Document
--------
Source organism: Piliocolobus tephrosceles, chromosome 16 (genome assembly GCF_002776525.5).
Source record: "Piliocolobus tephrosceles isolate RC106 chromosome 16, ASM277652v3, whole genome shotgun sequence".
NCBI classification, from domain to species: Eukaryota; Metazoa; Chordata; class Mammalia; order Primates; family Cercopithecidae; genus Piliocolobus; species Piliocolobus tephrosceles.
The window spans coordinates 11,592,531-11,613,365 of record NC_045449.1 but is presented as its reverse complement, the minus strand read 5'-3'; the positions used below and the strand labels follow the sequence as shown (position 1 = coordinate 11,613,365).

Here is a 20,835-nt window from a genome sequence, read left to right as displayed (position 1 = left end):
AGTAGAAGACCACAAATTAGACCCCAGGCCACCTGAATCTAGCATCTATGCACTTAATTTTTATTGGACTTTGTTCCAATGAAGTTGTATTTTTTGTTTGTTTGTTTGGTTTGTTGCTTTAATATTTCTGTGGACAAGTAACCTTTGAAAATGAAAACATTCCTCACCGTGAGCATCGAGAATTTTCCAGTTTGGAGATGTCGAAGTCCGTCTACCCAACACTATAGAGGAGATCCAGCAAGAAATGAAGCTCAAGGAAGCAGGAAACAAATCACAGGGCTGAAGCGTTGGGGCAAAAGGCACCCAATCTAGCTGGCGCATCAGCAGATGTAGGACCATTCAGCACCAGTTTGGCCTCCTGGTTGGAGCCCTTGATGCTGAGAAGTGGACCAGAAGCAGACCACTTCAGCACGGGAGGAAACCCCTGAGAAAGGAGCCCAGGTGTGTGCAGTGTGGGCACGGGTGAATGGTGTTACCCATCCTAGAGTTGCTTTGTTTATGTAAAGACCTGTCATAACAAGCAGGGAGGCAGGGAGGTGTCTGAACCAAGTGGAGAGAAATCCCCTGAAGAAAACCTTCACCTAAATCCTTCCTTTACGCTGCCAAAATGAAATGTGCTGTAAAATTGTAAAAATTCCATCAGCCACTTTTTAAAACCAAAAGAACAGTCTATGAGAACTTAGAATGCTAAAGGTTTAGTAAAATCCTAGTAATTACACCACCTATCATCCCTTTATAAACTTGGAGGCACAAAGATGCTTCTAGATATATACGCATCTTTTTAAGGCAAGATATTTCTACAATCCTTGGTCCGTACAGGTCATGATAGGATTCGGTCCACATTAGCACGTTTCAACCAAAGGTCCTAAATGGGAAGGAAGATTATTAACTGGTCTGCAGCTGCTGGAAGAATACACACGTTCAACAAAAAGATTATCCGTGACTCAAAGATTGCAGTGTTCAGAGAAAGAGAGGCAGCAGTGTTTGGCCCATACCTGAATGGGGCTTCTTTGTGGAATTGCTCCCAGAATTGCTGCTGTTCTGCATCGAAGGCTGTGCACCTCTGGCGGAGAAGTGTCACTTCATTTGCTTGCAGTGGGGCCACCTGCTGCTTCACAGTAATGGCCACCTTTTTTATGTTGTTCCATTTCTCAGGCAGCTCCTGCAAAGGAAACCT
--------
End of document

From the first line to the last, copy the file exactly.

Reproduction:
Source organism: Piliocolobus tephrosceles, chromosome 16 (genome assembly GCF_002776525.5).
Source record: "Piliocolobus tephrosceles isolate RC106 chromosome 16, ASM277652v3, whole genome shotgun sequence".
NCBI classification, from domain to species: Eukaryota; Metazoa; Chordata; class Mammalia; order Primates; family Cercopithecidae; genus Piliocolobus; species Piliocolobus tephrosceles.
The window spans coordinates 11,592,531-11,613,365 of record NC_045449.1 but is presented as its reverse complement, the minus strand read 5'-3'; the positions used below and the strand labels follow the sequence as shown (position 1 = coordinate 11,613,365).

Here is a 20,835-nt window from a genome sequence, read left to right as displayed (position 1 = left end):
AGTAGAAGACCACAAATTAGACCCCAGGCCACCTGAATCTAGCATCTATGCACTTAATTTTTATTGGACTTTGTTCCAATGAAGTTGTATTTTTTGTTTGTTTGTTTGGTTTGTTGCTTTAATATTTCTGTGGACAAGTAACCTTTGAAAATGAAAACATTCCTCACCGTGAGCATCGAGAATTTTCCAGTTTGGAGATGTCGAAGTCCGTCTACCCAACACTATAGAGGAGATCCAGCAAGAAATGAAGCTCAAGGAAGCAGGAAACAAATCACAGGGCTGAAGCGTTGGGGCAAAAGGCACCCAATCTAGCTGGCGCATCAGCAGATGTAGGACCATTCAGCACCAGTTTGGCCTCCTGGTTGGAGCCCTTGATGCTGAGAAGTGGACCAGAAGCAGACCACTTCAGCACGGGAGGAAACCCCTGAGAAAGGAGCCCAGGTGTGTGCAGTGTGGGCACGGGTGAATGGTGTTACCCATCCTAGAGTTGCTTTGTTTATGTAAAGACCTGTCATAACAAGCAGGGAGGCAGGGAGGTGTCTGAACCAAGTGGAGAGAAATCCCCTGAAGAAAACCTTCACCTAAATCCTTCCTTTACGCTGCCAAAATGAAATGTGCTGTAAAATTGTAAAAATTCCATCAGCCACTTTTTAAAACCAAAAGAACAGTCTATGAGAACTTAGAATGCTAAAGGTTTAGTAAAATCCTAGTAATTACACCACCTATCATCCCTTTATAAACTTGGAGGCACAAAGATGCTTCTAGATATATACGCATCTTTTTAAGGCAAGATATTTCTACAATCCTTGGTCCGTACAGGTCATGATAGGATTCGGTCCACATTAGCACGTTTCAACCAAAGGTCCTAAATGGGAAGGAAGATTATTAACTGGTCTGCAGCTGCTGGAAGAATACACACGTTCAACAAAAAGATTATCCGTGACTCAAAGATTGCAGTGTTCAGAGAAAGAGAGGCAGCAGTGTTTGGCCCATACCTGAATGGGGCTTCTTTGTGGAATTGCTCCCAGAATTGCTGCTGTTCTGCATCGAAGGCTGTGCACCTCTGGCGGAGAAGTGTCACTTCATTTGCTTGCAGTGGGGCCACCTGCTGCTTCACAGTAATGGCCACCTTTTTTATGTTGTTCCATTTCTCAGGCAGCTCCTGCAAAGGAAACCT